Man Without Qualities

Wednesday, November 17, 2004


According to a recent report by the New York Times, the Iraq "resistance" before the just completed Fallujah assault numbered between 8,000 and 12,000 rebels, counting foreign fighters, the network of Jordanian militant Abu Musab al-Zarqawi, and home-grown insurgents.

In one week in Fallujah about 1,200 insurgents were killed and another 1,000 taken prisoner.

In other words, about 2,200 insurgents were subtracted from the 8,000 to 12,000 estimated total - for a subtraction of about 18% to 25% of all insurgents in one week.

Not a bad week's work. Not bad at all. That suggests that if the insurgents keep up the fight in Mosul, Baquba, Kirkuk and Suweira, their total numbers should be getting pretty darn low in a few more weeks.

Their total number should be getting pretty small well before Iraq's upcoming election day.

Unless, like Maureen Dowd and other Timesfolk, one believes in the spontaneous generation of Iraq insurgents from sweaty underwear and husks of wheat.

UPDATE: This tendentious Associated Press report presents almost no support for its proposition that because the recapture of Fallujah has not "broken the insurgents' will to fight," it may not "pay the big dividend U.S. planners had hoped" and, instead, "has sharpened divisions among Iraq's major ethnic and religious groups, fueled anti-American sentiment and stoked the 18-month-old Sunni insurgency."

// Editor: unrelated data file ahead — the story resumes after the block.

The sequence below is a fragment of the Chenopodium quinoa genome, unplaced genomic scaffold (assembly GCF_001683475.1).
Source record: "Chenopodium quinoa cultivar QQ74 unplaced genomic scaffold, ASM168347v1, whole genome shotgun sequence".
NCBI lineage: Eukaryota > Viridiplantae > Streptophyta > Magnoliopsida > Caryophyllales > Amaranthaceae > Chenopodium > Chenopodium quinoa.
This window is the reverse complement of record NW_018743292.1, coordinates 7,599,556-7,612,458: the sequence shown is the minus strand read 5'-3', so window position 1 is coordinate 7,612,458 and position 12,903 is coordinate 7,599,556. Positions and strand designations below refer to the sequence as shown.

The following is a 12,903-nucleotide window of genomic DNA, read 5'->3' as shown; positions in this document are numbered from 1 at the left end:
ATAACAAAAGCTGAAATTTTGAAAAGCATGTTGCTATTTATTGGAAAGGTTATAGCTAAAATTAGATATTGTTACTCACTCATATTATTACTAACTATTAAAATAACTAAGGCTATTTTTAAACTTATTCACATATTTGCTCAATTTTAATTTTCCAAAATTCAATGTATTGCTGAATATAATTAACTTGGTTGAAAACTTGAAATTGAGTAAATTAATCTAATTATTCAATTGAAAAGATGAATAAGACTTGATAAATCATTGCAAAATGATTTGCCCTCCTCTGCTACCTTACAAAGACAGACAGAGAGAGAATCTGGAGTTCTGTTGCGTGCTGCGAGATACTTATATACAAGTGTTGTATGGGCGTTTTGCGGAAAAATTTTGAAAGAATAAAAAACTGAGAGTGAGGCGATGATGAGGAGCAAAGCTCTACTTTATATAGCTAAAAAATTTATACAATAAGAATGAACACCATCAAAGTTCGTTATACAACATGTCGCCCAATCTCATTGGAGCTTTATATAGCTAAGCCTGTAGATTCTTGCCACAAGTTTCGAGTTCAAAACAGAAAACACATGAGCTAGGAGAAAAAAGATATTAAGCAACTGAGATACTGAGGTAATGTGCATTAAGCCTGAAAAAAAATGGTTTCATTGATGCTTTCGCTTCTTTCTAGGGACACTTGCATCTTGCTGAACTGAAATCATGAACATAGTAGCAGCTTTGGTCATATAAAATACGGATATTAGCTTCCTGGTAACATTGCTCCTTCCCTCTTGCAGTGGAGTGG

It does not appear to be at all necessary to break the "insurgents' will to fight" and the AP cites not a single American military source as saying the US was counting on such a development in Fallujah. Indeed, the allied position seems to be well served by the insurgents fighting openly and vigorously - that way a lot of them die in combat with the far more formidable allied forces, or are captured, as happened in Fallujah. As noted above, recent most pessimistic, estimates put the total number of insurgents at 12,000 presumably now minus the 2,200 killed and captured in Fallujah activities. If that trend continues, simple arithmetic shows that the insurgency will be soon broken even if the allies have never "broken the insurgents' will to fight." One can, instead, break the insurgents.

The AP argument that the Fallujah action "has sharpened divisions among Iraq's major ethnic and religious groups, fueled anti-American sentiment and stoked the 18-month-old Sunni insurgency" appears to be nothing more than a warmed-over version of the standard "Arab street" nonsense that the mainstream media and their eternal and often nameless analysts have been serving up about Afghanistan and Iraq for years. The Afghan elections went forward just fine in the face of that country's inflamed "street." If a big portion of the 12,000 trouble makers in Iraq can be sent to their maker in the next weeks, those elections will go just fine, too.

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